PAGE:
PHOENIX The steel supply chain is becoming more complex and more global, although the United States still has a number of recognizable bright spots, executives said during an industry panel at the Metals Service Center Institutes Carbon Conference in Phoenix.
But these bright spots could be undermined by a number of risks, including overregulation and oversupply, steel executives from the equipment, production, service center and distribution supply chain warned.
In terms of demand, the energy sector continues to be among the strongest end markets.
"The energy market is pretty diversified, especially with the pipe and tank car industry," said Charles W. Schmitt, president of Lisle, Ill.-based SSAB Americas. "Were also seeing some strength in transmission towers, so thats good business for SSAB. We think that the one drag right now continues to be construction. Hopefully, well see a pickup by the second half of 2014."
Others, though, were more grim in their expectations for nonresidential construction, saying that its the last major market needed to turn around before steel gets a significant pickup.
"The big disappointment in 2013 and entering into 2014 continues to be nonresidential," said Michael J. Taylor, president of Cargill Steel Service Centers. "Im not quite optimistic yet on what 2014 will do, and I dont know what will pull it out and give it a bump. I think that when it occursand it will occur at some pointit could get interesting for the steel and manufacturing economy."
But with certain bright end markets, that also means the need to become more competitive.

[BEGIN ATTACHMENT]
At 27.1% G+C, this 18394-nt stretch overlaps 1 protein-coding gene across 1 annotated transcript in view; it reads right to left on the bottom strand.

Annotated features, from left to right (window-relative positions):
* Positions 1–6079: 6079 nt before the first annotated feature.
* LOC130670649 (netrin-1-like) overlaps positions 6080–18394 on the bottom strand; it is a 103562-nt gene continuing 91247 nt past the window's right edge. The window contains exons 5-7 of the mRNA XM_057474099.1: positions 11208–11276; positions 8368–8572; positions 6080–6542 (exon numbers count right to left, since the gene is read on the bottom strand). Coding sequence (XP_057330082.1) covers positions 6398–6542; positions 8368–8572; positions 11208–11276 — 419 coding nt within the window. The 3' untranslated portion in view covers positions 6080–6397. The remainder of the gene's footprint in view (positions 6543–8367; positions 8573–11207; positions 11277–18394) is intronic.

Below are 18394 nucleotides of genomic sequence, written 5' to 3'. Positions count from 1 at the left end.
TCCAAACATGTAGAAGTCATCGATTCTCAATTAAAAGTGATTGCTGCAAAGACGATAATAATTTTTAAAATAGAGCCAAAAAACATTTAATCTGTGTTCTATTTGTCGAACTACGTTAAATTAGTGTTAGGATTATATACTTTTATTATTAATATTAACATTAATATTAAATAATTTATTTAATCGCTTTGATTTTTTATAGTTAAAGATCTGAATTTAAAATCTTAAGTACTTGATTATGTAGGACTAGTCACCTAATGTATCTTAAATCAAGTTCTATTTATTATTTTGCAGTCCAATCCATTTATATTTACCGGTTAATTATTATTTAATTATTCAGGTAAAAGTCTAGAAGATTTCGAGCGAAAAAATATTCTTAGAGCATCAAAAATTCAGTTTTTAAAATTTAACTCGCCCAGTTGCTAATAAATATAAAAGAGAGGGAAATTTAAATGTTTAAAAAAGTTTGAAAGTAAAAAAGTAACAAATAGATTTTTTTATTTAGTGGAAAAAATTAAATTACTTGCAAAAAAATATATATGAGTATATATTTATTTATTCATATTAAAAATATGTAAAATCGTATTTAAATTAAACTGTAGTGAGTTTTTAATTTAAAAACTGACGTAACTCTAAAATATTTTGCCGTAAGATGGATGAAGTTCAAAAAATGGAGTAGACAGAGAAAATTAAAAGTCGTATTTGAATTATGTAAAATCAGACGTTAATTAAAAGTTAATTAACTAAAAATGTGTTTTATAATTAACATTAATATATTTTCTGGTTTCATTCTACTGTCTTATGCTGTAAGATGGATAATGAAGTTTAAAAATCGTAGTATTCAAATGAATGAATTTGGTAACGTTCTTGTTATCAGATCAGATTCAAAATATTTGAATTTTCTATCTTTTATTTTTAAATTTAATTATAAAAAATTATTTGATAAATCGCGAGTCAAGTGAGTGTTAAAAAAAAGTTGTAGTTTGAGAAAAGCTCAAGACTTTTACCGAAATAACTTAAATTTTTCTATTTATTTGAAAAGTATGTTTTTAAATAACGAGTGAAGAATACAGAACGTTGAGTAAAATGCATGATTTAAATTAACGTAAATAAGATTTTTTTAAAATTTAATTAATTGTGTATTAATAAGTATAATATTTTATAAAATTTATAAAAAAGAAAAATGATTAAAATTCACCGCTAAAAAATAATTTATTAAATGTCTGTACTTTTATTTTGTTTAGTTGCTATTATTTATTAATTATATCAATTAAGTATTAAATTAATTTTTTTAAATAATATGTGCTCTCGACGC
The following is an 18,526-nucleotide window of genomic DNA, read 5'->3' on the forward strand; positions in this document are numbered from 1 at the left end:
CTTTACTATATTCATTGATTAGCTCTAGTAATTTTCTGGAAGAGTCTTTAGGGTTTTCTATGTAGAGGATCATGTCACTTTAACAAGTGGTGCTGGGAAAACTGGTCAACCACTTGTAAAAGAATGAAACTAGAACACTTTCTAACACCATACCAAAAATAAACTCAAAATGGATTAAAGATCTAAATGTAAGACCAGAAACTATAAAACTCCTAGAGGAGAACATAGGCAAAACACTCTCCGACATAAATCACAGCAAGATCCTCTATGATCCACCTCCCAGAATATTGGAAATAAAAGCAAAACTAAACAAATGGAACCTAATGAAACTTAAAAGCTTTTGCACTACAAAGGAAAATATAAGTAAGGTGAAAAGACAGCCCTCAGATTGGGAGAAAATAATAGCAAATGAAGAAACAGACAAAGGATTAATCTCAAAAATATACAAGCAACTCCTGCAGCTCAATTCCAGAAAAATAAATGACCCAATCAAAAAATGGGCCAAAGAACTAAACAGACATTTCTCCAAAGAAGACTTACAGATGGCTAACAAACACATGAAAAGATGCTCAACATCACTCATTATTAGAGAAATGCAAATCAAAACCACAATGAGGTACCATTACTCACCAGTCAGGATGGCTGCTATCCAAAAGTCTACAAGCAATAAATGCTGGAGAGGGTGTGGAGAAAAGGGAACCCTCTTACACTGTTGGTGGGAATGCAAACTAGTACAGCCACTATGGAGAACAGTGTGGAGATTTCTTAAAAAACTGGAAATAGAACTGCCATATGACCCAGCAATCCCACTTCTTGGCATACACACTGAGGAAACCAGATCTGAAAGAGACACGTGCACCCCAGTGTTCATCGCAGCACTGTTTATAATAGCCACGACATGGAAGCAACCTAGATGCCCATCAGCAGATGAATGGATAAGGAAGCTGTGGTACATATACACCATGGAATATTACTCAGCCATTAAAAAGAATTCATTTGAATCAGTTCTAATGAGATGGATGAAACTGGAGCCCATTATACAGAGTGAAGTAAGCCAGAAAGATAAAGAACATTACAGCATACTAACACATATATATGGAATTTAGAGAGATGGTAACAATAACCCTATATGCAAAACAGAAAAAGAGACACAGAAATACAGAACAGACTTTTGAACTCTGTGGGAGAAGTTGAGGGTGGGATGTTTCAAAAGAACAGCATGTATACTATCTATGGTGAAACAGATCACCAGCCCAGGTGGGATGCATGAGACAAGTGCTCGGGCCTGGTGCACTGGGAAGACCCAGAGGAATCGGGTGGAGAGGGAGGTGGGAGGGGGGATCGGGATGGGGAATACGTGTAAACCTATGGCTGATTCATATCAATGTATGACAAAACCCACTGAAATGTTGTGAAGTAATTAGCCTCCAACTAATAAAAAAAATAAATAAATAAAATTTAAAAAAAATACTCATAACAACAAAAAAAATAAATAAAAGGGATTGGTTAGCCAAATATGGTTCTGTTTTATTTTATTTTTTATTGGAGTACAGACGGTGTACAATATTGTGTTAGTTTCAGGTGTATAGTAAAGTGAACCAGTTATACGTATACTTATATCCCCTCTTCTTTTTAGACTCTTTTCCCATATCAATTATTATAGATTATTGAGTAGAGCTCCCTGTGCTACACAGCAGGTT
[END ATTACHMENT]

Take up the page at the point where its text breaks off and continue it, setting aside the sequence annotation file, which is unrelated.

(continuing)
"Things are really starting to pick up, and its interesting to see that across the board with service centers, the majority of new investments is going toward adding capabilities instead of just adding capacity," said Kip Mostowy, president and chief executive officer of Herr-Voss Stamco, Callery, Pa.
Discussing government and regulation, Gary W. Stein, president of Houston-based Triple-S Steel Supply Co., said that while his business has not been affected directly, changes at the federal and state level are affecting the supply chain, which in turn affects his business.
"(Government regulation) is not affecting our company internally, but its affecting our customers and our suppliers. Its hurting those in mining because new regulations have crushed the coal industry. Its hurting energy customers because they cant get permits as fast as they couldve. Its the aura of regulation on the whole economy," he said.
Outside of regulation, others pointed to concern over how the global markets are doing, particularly when it comes to a supply glut.
"The (global) steel industry is facing a sizable overcapacity and that will have to be addressed before any meaningful gain starts to take place within the industry," Schmitt said.